Crystallization stage (ages 14-18)

Specification stage (ages 18-21)

Implementation stage (ages21-24)

Stabilization stage (ages 24-35)

Consolidation stage (age 35)

Readiness for retirement stage (age 55)

One of the main contributions of Super’s vocational choice theory has been the emphasis he assigns to the self-concept in taking this decision. Later, in 1959, John Holland adds his own theory and establishes that the choice of an occupation depends on personal needs and what provides him or her self-fullfilment.6 This includes the possibility to perform their skills and abilities, express their attitudes, as well as assimilate problems and roles. Also in this regard, Bandura developed the social learning theory in which genetic and learned factors influence the individual’s self-efficacy.7 So, if a person believes that he or she possess the skills to succeed in a particular occupation, and that pursuing that occupation will bring success in life, he or she will persevere in studying and training to achieve it.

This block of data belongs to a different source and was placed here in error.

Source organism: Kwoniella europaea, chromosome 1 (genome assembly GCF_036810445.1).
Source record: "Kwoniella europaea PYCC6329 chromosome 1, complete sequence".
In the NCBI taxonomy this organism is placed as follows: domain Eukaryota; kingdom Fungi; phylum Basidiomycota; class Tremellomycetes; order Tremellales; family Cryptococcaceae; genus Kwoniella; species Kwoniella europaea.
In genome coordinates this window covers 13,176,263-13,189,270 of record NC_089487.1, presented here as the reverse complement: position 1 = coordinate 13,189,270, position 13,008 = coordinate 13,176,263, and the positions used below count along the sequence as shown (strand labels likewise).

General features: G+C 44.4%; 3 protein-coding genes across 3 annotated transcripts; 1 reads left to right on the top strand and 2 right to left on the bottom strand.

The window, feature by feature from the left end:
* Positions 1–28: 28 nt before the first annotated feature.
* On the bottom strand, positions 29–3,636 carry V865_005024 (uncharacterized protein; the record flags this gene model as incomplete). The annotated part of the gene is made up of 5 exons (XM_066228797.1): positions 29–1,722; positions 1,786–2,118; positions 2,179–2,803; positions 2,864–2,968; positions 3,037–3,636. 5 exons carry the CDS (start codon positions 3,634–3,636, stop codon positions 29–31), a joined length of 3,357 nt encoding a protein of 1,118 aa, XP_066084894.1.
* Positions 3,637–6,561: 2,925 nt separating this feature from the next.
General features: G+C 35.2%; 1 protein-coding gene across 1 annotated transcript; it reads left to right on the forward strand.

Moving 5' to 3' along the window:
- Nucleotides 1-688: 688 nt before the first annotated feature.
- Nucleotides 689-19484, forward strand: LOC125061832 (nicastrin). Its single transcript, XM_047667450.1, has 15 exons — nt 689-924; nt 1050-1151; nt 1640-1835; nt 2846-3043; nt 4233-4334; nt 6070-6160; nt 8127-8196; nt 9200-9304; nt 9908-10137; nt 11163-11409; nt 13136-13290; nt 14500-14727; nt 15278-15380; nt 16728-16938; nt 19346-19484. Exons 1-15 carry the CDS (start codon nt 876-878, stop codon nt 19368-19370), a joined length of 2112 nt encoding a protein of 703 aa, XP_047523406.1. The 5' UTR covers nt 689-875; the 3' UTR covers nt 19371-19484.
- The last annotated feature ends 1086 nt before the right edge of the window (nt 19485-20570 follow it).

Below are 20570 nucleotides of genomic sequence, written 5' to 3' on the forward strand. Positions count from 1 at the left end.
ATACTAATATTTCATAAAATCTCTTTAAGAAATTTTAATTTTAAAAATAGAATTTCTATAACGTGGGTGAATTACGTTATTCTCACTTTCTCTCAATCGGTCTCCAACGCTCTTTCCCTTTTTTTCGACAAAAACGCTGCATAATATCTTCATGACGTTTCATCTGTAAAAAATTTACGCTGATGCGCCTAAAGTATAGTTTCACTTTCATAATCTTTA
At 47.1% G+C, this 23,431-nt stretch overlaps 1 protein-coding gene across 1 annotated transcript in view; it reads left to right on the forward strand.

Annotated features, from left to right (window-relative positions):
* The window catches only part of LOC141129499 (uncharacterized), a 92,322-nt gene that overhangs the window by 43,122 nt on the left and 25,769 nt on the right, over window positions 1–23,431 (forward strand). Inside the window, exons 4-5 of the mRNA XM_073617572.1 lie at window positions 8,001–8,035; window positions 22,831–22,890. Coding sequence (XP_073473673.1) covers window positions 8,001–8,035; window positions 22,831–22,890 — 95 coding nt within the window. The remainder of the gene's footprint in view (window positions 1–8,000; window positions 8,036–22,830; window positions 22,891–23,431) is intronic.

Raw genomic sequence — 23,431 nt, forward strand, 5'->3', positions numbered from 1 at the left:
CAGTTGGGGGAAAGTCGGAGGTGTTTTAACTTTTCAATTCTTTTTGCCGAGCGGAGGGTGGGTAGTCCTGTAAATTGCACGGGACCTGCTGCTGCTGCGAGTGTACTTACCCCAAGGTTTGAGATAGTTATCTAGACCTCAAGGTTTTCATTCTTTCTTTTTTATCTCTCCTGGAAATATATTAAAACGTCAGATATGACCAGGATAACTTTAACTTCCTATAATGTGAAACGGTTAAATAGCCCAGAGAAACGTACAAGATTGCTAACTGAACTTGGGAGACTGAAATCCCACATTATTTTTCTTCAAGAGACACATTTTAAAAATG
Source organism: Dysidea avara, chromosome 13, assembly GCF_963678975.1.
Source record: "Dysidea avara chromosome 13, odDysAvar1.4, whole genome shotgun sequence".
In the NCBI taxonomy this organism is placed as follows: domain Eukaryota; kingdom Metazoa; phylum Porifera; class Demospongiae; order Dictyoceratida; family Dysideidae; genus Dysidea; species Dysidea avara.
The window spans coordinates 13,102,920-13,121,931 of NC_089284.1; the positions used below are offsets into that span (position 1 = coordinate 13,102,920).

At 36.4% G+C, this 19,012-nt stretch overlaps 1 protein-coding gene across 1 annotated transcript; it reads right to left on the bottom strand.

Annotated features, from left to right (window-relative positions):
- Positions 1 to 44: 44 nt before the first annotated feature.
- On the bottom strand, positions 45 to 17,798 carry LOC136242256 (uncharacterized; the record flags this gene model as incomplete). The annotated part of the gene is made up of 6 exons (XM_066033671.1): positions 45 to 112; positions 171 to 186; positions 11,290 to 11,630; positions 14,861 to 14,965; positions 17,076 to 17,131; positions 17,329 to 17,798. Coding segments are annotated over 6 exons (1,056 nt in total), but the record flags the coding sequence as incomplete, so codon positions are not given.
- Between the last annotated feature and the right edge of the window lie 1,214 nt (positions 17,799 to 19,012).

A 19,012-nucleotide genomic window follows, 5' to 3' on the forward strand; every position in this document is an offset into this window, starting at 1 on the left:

Under the premise of the latter theory, it can be deduced that it is more likely that a student with the skills and the best vocational profile to be a doctor will maintain interest in the career and finish it. Acknowledging this allows for appropriate counseling and eventually a reduction in dropout and fail rates on the courses of the medicine curriculum. This study showed, for the analyzed population, predominance of females and of a motivation based primarily on self-fullfilment. Similarly, Soria et al found that the motivation to enter this career was mainly altruistic and humanitarian.8

On gender differences, Millán et al found greater emotional maturity and sensitivity among female medicine students, while male students showed a strong sense of utilitarianism and of competition.9 The present study did not find an important difference on this utilitarianism between the sexes. Apart from these differences in the psychological profile, it has been shown that women must face more obstacles than men to enter medical school. According to Reed et al, domestic responsibilities, discrimination, rigidity of the career structures and psychological barriers are some of the adverse situations for women to choose medicine as a career.10